Wood turtle in exhibit

Wood Turtle

Scientific Name

Glyptemys insculpta

Class

Reptilia

Order

Testudines

Range

Southeastern Canada to northeastern United States

Habitat

Rivers, streams, and surrounding lands

Estimated Wild Population

n/a
Wood turtle in exhibit
IUCN Conservation Status: Endangered IUCN Conservation Status: Endangered

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Physical Description

Wood turtles have brown shells with distinct, ornately marked segments called scutes. Their underside and legs are flecked with yellow, red, or orange markings. They are sexually dimorphic; males have longer tails and claws than females. Both sexes can reach up to nine inches in length. Omnivorous amphibians, wood turtles eat plants, animals, insects, and carrion. After breeding, these turtles deposit as many as 18 soft eggs on exposed and sandy riverbanks. After six weeks, offspring hatch and dive into the water.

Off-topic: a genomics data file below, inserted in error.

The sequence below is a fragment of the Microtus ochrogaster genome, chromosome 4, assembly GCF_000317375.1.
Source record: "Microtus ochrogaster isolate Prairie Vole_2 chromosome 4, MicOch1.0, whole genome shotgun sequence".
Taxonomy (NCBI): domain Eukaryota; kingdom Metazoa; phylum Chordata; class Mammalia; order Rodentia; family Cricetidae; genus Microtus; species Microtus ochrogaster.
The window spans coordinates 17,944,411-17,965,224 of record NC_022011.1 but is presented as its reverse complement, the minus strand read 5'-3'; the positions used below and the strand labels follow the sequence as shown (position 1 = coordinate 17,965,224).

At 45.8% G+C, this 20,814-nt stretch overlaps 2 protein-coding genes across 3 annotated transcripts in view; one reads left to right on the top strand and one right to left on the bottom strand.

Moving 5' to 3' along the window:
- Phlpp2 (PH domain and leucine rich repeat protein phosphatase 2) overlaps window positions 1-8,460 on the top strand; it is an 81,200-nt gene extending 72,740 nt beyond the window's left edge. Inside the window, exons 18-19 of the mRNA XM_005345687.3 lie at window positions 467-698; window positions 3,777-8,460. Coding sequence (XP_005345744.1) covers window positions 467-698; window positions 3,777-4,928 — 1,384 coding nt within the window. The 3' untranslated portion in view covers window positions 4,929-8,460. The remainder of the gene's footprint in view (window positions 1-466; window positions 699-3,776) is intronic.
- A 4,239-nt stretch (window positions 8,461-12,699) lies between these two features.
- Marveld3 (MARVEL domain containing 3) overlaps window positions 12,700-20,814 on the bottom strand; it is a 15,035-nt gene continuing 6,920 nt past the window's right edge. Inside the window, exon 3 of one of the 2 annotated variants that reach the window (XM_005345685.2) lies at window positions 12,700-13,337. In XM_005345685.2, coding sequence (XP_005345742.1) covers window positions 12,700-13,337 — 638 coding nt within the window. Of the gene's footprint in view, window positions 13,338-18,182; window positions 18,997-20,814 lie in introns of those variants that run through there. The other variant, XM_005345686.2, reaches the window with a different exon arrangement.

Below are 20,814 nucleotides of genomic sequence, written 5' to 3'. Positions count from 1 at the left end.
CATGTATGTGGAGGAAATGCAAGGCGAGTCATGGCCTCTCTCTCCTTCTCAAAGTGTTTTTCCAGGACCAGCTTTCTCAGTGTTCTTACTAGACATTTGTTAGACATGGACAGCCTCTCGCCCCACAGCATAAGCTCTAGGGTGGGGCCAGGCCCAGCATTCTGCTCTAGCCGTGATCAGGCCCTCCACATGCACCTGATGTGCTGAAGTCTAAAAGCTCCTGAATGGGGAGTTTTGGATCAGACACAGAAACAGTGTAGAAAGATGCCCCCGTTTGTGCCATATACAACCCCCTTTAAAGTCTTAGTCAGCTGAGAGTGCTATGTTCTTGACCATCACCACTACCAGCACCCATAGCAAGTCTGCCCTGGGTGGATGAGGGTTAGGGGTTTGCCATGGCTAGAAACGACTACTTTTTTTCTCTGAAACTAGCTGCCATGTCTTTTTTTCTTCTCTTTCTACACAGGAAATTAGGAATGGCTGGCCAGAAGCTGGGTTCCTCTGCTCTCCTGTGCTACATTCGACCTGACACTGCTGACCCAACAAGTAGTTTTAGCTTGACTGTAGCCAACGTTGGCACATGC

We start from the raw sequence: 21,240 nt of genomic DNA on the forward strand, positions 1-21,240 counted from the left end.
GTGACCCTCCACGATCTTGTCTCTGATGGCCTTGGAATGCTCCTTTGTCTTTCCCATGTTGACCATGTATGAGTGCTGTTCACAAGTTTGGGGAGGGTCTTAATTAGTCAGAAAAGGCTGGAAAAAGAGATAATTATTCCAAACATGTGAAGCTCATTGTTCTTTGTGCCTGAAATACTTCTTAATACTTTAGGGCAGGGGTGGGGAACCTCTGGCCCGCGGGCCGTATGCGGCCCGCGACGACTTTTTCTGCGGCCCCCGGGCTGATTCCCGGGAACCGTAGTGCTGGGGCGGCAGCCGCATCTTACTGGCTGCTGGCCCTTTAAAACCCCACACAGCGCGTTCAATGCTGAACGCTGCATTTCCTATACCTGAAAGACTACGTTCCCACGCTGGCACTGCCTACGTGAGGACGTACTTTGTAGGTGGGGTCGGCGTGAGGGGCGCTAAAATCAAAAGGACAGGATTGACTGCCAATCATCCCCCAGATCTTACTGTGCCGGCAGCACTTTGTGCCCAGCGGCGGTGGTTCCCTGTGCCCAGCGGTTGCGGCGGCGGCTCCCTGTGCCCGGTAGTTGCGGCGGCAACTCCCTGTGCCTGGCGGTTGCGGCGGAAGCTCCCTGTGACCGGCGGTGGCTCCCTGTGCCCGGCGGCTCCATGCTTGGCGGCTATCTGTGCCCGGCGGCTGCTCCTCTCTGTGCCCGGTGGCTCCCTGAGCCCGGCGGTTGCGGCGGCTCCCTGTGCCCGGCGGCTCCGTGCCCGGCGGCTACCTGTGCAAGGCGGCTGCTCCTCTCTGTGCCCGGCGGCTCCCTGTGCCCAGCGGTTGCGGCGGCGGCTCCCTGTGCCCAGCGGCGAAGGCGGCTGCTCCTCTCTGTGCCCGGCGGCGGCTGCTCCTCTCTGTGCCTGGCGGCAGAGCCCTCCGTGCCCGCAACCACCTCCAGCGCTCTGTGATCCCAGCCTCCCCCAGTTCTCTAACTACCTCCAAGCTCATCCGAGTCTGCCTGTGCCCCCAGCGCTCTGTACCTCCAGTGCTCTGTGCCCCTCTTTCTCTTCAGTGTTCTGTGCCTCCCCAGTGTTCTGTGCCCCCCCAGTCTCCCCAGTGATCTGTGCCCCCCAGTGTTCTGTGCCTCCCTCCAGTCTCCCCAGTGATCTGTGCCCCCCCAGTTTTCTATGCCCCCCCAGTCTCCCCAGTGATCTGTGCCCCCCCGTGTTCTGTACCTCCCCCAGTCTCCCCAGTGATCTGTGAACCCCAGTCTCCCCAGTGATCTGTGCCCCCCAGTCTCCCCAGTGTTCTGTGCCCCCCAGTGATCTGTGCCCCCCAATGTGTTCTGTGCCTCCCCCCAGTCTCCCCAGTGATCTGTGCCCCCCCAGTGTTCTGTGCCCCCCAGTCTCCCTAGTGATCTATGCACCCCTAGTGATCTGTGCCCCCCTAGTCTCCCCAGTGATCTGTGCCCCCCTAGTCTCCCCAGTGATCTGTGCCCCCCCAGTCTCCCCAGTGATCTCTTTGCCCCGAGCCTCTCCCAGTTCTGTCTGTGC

Interesting Fact 1

Wood turtles stomp the ground to prompt worms, their primary food source, to wiggle to the surface.

Interesting Fact 2

It takes two decades for these turtles to reach sexual maturity.

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